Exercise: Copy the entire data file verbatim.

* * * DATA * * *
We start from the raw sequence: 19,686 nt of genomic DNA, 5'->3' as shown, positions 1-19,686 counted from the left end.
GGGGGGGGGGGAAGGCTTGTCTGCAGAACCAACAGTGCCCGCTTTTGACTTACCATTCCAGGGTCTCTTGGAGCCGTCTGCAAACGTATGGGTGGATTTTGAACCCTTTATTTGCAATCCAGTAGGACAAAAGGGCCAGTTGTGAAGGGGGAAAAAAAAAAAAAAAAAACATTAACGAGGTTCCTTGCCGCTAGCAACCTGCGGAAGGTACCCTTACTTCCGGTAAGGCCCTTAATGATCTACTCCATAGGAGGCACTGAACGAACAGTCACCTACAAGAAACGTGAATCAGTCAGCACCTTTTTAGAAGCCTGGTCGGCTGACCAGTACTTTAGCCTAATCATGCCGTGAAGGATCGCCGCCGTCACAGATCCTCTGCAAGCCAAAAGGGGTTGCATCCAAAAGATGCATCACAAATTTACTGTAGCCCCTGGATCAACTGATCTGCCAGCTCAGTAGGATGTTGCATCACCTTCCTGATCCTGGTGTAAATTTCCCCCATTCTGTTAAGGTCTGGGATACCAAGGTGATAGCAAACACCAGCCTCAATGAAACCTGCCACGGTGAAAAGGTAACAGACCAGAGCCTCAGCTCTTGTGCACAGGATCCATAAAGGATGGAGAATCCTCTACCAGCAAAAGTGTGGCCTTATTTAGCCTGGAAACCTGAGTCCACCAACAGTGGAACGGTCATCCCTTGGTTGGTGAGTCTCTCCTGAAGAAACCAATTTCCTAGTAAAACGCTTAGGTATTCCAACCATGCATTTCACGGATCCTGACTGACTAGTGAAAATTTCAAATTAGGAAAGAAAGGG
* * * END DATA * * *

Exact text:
We start from the raw sequence: 19,686 nt of genomic DNA, 5'->3' as shown, positions 1-19,686 counted from the left end.
GGGGGGGGGGGAAGGCTTGTCTGCAGAACCAACAGTGCCCGCTTTTGACTTACCATTCCAGGGTCTCTTGGAGCCGTCTGCAAACGTATGGGTGGATTTTGAACCCTTTATTTGCAATCCAGTAGGACAAAAGGGCCAGTTGTGAAGGGGGAAAAAAAAAAAAAAAAAACATTAACGAGGTTCCTTGCCGCTAGCAACCTGCGGAAGGTACCCTTACTTCCGGTAAGGCCCTTAATGATCTACTCCATAGGAGGCACTGAACGAACAGTCACCTACAAGAAACGTGAATCAGTCAGCACCTTTTTAGAAGCCTGGTCGGCTGACCAGTACTTTAGCCTAATCATGCCGTGAAGGATCGCCGCCGTCACAGATCCTCTGCAAGCCAAAAGGGGTTGCATCCAAAAGATGCATCACAAATTTACTGTAGCCCCTGGATCAACTGATCTGCCAGCTCAGTAGGATGTTGCATCACCTTCCTGATCCTGGTGTAAATTTCCCCCATTCTGTTAAGGTCTGGGATACCAAGGTGATAGCAAACACCAGCCTCAATGAAACCTGCCACGGTGAAAAGGTAACAGACCAGAGCCTCAGCTCTTGTGCACAGGATCCATAAAGGATGGAGAATCCTCTACCAGCAAAAGTGTGGCCTTATTTAGCCTGGAAACCTGAGTCCACCAACAGTGGAACGGTCATCCCTTGGTTGGTGAGTCTCTCCTGAAGAAACCAATTTCCTAGTAAAACGCTTAGGTATTCCAACCATGCATTTCACGGATCCTGACTGACTAGTGAAAATTTCAAATTAGGAAAGAAAGGG